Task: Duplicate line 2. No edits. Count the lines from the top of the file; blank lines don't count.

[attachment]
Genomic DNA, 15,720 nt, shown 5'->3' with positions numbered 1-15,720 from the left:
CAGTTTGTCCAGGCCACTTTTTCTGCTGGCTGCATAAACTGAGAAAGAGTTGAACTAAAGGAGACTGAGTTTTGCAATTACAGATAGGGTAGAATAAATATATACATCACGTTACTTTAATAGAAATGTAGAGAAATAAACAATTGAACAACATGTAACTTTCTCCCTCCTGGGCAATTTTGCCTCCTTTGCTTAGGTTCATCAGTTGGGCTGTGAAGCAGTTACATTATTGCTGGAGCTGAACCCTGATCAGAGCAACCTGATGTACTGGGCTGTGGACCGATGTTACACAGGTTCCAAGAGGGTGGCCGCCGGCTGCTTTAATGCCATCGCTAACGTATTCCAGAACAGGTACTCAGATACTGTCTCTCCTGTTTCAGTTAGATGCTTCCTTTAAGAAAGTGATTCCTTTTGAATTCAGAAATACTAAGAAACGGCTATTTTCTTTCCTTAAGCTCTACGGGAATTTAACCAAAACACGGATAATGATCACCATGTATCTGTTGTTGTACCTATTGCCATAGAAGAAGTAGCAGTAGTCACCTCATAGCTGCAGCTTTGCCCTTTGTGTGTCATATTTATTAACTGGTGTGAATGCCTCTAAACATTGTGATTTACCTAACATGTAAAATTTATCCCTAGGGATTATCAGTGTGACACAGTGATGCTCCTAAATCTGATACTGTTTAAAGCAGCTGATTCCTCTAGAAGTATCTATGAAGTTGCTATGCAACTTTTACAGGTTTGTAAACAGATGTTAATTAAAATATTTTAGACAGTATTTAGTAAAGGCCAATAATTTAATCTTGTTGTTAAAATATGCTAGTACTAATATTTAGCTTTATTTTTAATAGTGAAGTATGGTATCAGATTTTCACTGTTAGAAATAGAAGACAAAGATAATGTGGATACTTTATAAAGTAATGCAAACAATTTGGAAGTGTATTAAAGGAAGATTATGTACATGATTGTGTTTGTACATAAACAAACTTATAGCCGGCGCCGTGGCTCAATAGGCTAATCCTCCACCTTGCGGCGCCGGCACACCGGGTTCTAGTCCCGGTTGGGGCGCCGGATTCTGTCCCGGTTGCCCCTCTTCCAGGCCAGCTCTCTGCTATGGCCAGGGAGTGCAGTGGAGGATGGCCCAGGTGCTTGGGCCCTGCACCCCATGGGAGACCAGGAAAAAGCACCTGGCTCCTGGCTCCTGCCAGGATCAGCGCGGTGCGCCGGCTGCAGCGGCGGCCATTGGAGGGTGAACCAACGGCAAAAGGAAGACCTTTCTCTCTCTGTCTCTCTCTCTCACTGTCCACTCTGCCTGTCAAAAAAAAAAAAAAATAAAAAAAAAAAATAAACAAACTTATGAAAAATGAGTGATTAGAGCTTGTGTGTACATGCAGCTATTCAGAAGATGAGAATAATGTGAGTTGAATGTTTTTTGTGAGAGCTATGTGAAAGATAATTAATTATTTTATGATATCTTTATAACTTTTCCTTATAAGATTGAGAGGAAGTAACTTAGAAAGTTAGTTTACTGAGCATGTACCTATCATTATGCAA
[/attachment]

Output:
CAGTTTGTCCAGGCCACTTTTTCTGCTGGCTGCATAAACTGAGAAAGAGTTGAACTAAAGGAGACTGAGTTTTGCAATTACAGATAGGGTAGAATAAATATATACATCACGTTACTTTAATAGAAATGTAGAGAAATAAACAATTGAACAACATGTAACTTTCTCCCTCCTGGGCAATTTTGCCTCCTTTGCTTAGGTTCATCAGTTGGGCTGTGAAGCAGTTACATTATTGCTGGAGCTGAACCCTGATCAGAGCAACCTGATGTACTGGGCTGTGGACCGATGTTACACAGGTTCCAAGAGGGTGGCCGCCGGCTGCTTTAATGCCATCGCTAACGTATTCCAGAACAGGTACTCAGATACTGTCTCTCCTGTTTCAGTTAGATGCTTCCTTTAAGAAAGTGATTCCTTTTGAATTCAGAAATACTAAGAAACGGCTATTTTCTTTCCTTAAGCTCTACGGGAATTTAACCAAAACACGGATAATGATCACCATGTATCTGTTGTTGTACCTATTGCCATAGAAGAAGTAGCAGTAGTCACCTCATAGCTGCAGCTTTGCCCTTTGTGTGTCATATTTATTAACTGGTGTGAATGCCTCTAAACATTGTGATTTACCTAACATGTAAAATTTATCCCTAGGGATTATCAGTGTGACACAGTGATGCTCCTAAATCTGATACTGTTTAAAGCAGCTGATTCCTCTAGAAGTATCTATGAAGTTGCTATGCAACTTTTACAGGTTTGTAAACAGATGTTAATTAAAATATTTTAGACAGTATTTAGTAAAGGCCAATAATTTAATCTTGTTGTTAAAATATGCTAGTACTAATATTTAGCTTTATTTTTAATAGTGAAGTATGGTATCAGATTTTCACTGTTAGAAATAGAAGACAAAGATAATGTGGATACTTTATAAAGTAATGCAAACAATTTGGAAGTGTATTAAAGGAAGATTATGTACATGATTGTGTTTGTACATAAACAAACTTATAGCCGGCGCCGTGGCTCAATAGGCTAATCCTCCACCTTGCGGCGCCGGCACACCGGGTTCTAGTCCCGGTTGGGGCGCCGGATTCTGTCCCGGTTGCCCCTCTTCCAGGCCAGCTCTCTGCTATGGCCAGGGAGTGCAGTGGAGGATGGCCCAGGTGCTTGGGCCCTGCACCCCATGGGAGACCAGGAAAAAGCACCTGGCTCCTGGCTCCTGCCAGGATCAGCGCGGTGCGCCGGCTGCAGCGGCGGCCATTGGAGGGTGAACCAACGGCAAAAGGAAGACCTTTCTCTCTCTGTCTCTCTCTCTCACTGTCCACTCTGCCTGTCAAAAAAAAAAAAAAATAAAAAAAAAAAATAAACAAACTTATGAAAAATGAGTGATTAGAGCTTGTGTGTACATGCAGCTATTCAGAAGATGAGAATAATGTGAGTTGAATGTTTTTTGTGAGAGCTATGTGAAAGATAATTAATTATTTTATGATATCTTTATAACTTTTCCTTATAAGATTGAGAGGAAGTAACTTAGAAAGTTAGTTTACTGAGCATGTACCTATCATTATGCAA